White Bird: Getting fresh and gutsy with Merce

Benjamin Millepied's new L.A. Dance Project gets new with the old in White Bird's season kickoff


Benjamin Millepied has guts. Lots of them, or he wouldn’t have put one of Merce Cunningham’s most challenging – and frightening ­– pieces alongside his own work on the debut touring program of his newly established LA Dance Project. Millepied’s company kicked off White Bird’s 16th season at the Schnitz on Wednesday night, and the football lingo is oddly appropriate to the audience’s cheers at every utterance by White Bird coaches Paul King and Walter Jaffe in their pre-curtain speech. Sports metaphors aside, they’ve earned every bit of applause for their contributions to Portland’s very active dance scene.

Millepied, who retired as a principal dancer with New York City Ballet a decade ago to concentrate on his own choreography, is scarcely a beginner.  I thought his “Years later,” a solo made for Mikhail Baryshnikov in which Baryshnikov dances a rueful commentary on film taken of himself as a very young dancer in his native Riga, the best piece on a White Bird program from 2009 that also included very good work by Alexei Ratmansky and Mats Ek.

But the two rather conventional works that bracketed Cunningham’s “Winterbranch” – the curtain-raising  “Closer” (as in getting nearer), made in 2006, and “Moving Parts,” created for this company of six dancers, which premiered in Los Angeles last week – inevitably suffered by comparison with Cunningham’s piece, which was radical and controversial when first presented in 1964. With its echoes of world events and mean streets and a sometimes literally painful score by La Monte, it still resonates nearly half a century after its premiere.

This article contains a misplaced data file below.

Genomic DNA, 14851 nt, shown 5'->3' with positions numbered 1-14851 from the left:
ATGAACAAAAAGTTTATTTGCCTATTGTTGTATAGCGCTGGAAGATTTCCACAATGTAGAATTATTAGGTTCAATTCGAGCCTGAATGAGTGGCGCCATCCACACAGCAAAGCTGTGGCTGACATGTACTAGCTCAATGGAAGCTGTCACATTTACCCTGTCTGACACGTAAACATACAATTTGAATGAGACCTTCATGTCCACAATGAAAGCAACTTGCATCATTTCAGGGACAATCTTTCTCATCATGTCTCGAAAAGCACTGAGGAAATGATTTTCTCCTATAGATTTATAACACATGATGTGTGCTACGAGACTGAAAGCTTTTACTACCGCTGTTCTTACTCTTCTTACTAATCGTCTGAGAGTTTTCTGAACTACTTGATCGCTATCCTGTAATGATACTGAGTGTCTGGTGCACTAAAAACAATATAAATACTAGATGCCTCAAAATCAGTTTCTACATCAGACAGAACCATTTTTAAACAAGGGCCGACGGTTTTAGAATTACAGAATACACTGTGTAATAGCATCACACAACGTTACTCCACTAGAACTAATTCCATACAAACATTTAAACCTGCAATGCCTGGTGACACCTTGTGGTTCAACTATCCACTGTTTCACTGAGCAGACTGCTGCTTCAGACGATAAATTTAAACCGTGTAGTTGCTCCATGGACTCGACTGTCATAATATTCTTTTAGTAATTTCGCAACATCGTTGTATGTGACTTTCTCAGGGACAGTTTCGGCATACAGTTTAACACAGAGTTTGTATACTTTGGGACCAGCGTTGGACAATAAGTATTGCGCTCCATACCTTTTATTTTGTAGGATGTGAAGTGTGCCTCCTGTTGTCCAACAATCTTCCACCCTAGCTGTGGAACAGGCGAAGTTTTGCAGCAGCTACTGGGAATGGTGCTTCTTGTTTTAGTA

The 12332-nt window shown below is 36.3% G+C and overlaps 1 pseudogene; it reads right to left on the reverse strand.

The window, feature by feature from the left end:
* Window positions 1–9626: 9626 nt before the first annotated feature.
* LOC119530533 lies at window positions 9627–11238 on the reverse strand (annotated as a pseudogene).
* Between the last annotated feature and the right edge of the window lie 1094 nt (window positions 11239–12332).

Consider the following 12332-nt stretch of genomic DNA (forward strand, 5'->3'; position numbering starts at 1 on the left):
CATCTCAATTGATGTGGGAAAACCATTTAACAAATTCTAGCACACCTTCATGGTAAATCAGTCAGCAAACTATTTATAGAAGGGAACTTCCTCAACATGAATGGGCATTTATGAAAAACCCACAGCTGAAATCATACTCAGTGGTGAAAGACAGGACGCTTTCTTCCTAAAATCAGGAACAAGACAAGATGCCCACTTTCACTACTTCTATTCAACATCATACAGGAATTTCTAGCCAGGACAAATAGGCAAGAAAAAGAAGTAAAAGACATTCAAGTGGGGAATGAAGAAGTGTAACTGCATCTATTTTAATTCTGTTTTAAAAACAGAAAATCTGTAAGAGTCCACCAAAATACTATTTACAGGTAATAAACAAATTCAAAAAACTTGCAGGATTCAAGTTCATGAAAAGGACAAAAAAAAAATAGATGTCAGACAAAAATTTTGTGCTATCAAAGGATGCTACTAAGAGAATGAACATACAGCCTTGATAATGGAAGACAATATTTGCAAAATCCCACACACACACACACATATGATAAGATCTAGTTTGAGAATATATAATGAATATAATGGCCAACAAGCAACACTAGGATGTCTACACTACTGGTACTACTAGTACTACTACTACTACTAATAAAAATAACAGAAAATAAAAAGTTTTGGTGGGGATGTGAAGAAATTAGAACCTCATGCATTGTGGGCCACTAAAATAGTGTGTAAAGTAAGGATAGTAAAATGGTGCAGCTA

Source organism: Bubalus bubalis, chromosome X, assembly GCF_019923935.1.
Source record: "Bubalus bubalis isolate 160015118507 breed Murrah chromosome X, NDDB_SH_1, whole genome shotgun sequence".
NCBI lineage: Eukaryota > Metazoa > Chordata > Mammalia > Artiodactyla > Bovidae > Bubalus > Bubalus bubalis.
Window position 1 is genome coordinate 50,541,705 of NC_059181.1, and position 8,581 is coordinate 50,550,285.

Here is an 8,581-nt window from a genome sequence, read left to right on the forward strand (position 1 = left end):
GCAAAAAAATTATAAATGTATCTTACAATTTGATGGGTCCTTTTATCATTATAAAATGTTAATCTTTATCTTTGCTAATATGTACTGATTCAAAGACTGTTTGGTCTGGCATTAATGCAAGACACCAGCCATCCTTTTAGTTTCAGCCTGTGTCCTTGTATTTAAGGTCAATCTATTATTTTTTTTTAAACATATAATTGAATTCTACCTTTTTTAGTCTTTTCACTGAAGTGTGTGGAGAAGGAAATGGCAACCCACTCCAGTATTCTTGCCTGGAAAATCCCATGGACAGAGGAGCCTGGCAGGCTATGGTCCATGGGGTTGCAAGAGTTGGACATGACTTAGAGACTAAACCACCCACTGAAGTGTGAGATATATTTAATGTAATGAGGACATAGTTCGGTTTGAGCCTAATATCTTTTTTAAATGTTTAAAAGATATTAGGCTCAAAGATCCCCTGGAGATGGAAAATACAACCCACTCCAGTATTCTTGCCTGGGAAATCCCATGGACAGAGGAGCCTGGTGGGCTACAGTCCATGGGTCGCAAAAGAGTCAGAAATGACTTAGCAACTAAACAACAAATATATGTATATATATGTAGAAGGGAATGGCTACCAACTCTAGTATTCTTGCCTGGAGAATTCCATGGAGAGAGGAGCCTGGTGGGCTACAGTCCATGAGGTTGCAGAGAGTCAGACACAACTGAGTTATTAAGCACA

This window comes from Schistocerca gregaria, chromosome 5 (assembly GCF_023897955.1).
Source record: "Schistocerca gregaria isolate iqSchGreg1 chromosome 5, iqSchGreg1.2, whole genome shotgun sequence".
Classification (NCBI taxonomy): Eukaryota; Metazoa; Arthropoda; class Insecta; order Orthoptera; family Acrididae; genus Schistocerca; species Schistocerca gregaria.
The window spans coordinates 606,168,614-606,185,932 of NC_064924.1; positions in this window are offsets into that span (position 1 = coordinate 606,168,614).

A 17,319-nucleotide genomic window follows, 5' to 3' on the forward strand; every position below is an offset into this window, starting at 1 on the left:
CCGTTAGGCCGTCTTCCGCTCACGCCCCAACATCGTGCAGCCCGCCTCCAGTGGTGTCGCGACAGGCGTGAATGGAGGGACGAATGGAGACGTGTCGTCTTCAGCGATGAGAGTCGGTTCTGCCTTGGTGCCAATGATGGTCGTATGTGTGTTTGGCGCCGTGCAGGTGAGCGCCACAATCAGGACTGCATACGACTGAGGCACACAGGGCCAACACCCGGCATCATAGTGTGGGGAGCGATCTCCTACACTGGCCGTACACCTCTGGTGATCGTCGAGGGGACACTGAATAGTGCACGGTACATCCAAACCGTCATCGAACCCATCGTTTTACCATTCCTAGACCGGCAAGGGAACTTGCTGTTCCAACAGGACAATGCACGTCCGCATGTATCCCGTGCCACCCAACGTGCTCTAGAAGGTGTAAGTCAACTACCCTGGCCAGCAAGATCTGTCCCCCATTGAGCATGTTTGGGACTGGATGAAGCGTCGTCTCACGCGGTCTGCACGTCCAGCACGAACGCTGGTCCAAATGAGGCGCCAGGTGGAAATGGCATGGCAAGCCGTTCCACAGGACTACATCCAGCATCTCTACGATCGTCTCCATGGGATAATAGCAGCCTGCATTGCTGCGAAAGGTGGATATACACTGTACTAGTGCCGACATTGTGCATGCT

What Cunningham intended, a program note taken from David Vaughan’s wonderful Merce “Cunningham: Fifty Years” tells us, was a choreographic exploration of falling, rising, and falling again. At least that’s what he said. You can’t take anything Cunningham said, whether verbally or choreographically, literally. And it’s the visual aspects of the piece – Robert Rauschenberg’s décor, costumes and lighting design, as well as the grueling music, which alternates silence and ear-splitting noise – that give “Winterbranch” its menacing tone.  Watching it on Wednesday night in the inappropriately rococo-accented Schnitz reminded me, vividly, of walking home alone, late at night, on the cold, dark streets of the West Village, not far from Cunningham’s WestBeth studios, in the winter of 1962.  Rauschenberg’s now-you-see-them now-you-don’t lighted windows, the shadowy figures of the black-clad dancers, flashing lights, all brought back the chilled, solitary feelings of those January walks.  One section, furtively performed against a blank white wall, made me think of Osama bin Laden’s compound; in 1964 that section reminded some audiences of the Holocaust.